Another well-travelled medieval figure from Co. Tipperary and one that is closer to home for me is the fourteenth century Franciscan friar Symon Semeonis. In the company of Hugo the Illuminator, he left the Franciscan friary in Clonmel, (which still remains in the heart of the town and retains both the original tower and part of the choir wall) on the 16th March 1323, embarking on a pilgrimage to the Holy Land. This friar’s travels are recorded in the Itinerarium Symonis Semeonis ab Hybernia ad Reeram Sanctam and survives in one manuscript, MS 407, the library at Corpus Christi College, Cambridge.
Leaving Clonmel, the two friars travelled to Dublin and then continue on to Wales. They travelled extensively throughout England, visiting sites such as Chester, Rochester and Canterbury to name but a few. Symon’s descriptions are detailed and reflect his observational skills. The two friars then travel from Dover to France and from there they journey extensively through Europe, Alexandria and Egypt. In Cairo, however, Symon’s companion Hugo dies and he is forced to continue on his pilgrimage alone. Despite this pilgrim’s attention to detail throughout his travels, we are denied a complete depiction of Symon’s reaction to Jerusalem as the manuscript ends abruptly.
Symon’s account of his travels offers the only detailed description of a pilgrimage from Ireland to the Holy Land during the Middle Ages. It provides important details on the economic and social position of both Europe and also Eastern countries while also providing the personal views of an Anglo-Irish Franciscan friar. His desire to place his pilgrimage within the biblical context, a technique often seen with pilgrims (for example the female pilgrim Egeria who reads her bible in specific locations in the Holy land) is seen in his writing, comparing himself with Abraham and wishing to see the actual landscape where Jesus himself walked.
Two years ago, I attended a play entitled “With my Bare Hands” in the Granary Theatre in Cork, drawn in to its reference to medieval pilgrimage. This play, written by Frances Kay, consisted of one character – Symon. This was my first contact with the friar, despite his Clonmel connections and the fantastic production instilled desire to find out more about this globe-trotting Franciscan.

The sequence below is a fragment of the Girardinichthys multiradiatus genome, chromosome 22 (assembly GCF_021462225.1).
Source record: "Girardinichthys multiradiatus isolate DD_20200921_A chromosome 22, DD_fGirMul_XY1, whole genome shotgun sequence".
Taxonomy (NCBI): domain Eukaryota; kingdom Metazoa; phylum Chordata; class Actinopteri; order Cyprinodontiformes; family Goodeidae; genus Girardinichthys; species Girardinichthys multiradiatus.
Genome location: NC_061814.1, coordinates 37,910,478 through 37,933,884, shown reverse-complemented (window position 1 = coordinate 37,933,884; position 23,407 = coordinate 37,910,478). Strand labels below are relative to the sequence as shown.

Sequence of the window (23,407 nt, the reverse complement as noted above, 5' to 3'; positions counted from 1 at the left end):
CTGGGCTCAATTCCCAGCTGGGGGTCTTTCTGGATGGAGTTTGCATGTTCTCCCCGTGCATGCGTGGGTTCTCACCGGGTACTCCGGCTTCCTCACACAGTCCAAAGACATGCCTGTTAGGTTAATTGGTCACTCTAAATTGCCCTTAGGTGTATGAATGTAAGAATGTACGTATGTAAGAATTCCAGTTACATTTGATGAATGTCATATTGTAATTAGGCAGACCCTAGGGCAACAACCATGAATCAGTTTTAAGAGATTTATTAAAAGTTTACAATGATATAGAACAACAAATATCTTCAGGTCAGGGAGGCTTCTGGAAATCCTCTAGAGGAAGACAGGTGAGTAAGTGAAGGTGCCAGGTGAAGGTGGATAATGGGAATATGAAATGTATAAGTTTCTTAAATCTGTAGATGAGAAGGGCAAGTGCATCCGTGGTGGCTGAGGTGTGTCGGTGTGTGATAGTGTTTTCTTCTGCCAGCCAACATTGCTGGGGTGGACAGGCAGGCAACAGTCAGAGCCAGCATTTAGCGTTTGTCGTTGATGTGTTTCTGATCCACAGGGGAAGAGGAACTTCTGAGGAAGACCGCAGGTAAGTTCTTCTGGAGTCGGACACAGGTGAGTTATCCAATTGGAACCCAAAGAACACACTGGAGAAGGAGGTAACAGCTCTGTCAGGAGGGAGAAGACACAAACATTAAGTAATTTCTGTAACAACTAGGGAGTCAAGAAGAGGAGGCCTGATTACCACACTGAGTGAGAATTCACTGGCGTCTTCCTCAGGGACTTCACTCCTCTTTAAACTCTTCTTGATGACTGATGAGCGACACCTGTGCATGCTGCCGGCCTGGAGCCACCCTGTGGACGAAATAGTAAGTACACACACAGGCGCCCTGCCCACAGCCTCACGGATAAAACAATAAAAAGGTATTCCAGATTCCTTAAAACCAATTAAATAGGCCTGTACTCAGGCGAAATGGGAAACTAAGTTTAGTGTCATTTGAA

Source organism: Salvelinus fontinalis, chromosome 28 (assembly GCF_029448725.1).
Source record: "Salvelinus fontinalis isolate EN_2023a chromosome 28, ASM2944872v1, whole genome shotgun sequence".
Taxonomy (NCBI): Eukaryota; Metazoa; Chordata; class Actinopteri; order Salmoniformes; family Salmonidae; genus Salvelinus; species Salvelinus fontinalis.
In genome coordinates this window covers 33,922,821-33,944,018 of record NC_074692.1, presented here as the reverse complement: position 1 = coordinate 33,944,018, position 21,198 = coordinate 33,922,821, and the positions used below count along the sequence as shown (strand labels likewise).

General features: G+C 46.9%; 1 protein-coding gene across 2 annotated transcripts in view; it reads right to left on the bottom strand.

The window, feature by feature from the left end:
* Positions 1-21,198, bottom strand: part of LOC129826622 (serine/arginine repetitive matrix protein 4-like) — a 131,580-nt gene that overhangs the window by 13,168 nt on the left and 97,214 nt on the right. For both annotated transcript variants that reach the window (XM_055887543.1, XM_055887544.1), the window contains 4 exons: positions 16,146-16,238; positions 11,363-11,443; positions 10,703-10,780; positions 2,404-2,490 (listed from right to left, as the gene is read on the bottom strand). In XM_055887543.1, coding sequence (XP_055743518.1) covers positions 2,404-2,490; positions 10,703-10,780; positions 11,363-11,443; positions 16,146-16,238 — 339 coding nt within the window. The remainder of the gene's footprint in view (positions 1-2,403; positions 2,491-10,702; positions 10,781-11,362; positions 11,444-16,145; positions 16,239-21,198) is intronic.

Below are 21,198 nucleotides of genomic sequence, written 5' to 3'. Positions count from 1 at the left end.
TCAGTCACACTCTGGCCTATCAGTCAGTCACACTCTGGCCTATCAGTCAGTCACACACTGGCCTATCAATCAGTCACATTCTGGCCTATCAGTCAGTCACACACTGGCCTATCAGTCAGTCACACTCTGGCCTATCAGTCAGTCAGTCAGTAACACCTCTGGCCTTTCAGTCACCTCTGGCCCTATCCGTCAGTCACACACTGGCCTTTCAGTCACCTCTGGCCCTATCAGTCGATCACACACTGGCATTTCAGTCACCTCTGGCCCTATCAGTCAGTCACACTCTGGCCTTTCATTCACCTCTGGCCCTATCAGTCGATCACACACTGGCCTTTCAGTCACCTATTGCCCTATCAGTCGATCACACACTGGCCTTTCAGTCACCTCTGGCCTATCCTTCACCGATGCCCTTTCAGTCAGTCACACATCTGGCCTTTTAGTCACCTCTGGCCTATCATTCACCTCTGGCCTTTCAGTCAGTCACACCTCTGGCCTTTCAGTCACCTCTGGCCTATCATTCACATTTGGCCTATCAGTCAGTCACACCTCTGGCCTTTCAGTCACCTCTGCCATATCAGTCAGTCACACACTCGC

For more information on this play go to http://www.irishplayography.com/play.aspx?playid=3596
4 responses to “Symon Semeonis – Franciscan Pilgrim”
Great to see your post. I was aware of Symon and his Clonmel connections. I will resume my pilgrimage to Jerusalem this summer when I attempt to get to Brindisi.
It would be of considerable interest if details of his route from Clonmel to Dublin and across England were known.
Do you have any more information?
Your Blog looks great!
Thanks for taking the time to have a look at my blog. I have to say, I’m very jealous of you heading off to Jerusalem. It’s somewhere I would love to get to at some point.Best of luck with it!
As for Symon, he does write a little bit more about his travels in England. I use the version edited by Mario Esposito and the translation describes their crossing across a stormy Irish sea and landing in Holy Head. It then states that they passed through “very strongly fortified localities”(25) in Wales including Beaumaris, Conway, Rhuddlan and Flint. They then travel to Chester in England and also to Strafford, Lichfield and Coventry, Dunstable and St. Albans. It appears he lists the places which they pass through and adds a simple memorable fact about them rather than keeping a diary of they’re own personal experiences there. They’re next stop is London and that receives a more substantial description (almost like a medieval Tripadvisor). From there they travel “by way of Rochester”(27) to Canterbury which, like London, receives a more detailed description. They then arrive in Dover and from there travel to Wissant in France, starting their European travels.
I hope this is of some use to you Turlough. I have heard that a new edition of this work is in the pipeline and more facts may come to light.If you are interested in pilgrimage routes in English you should take a look at the Two Saints Way (connecting Lichfield and Chester) orgnaised by David Potts who got in contact with me a while back also asking about Symon.
Thanks again for checking out the blog. I hope I provided some useful/interesting details.
Very interesting! Turlough beat me to the comment! The Confraternity of Pilgrims to Jerusalem is very interested in this route – and the creation of a Jerusalem Way in Ireland, Wales and then England.
It would be very interesting to get together some folks interested in the route and project.
Thanks very much for this work.
Do have a look at the blog of the walk from London to Jerusalem from 2010.
Confraternity of Pilgrims to Jerusalem
Thank you very much Ian! That sounds like a very interesting project and one which I would say is very much in demand. I will definitely take a look at the blog. What I wouldn’t give to undertake a walk like that but unfortunately I’m tied to my desk for now. As I mentioned to Turlough, David Pott’s organising of the Two Saints Way is fascinating and a path I would love to do some day. If I find out any more information on Symon that I think might be interest or use to you I will send it on. Thanks again for the comment!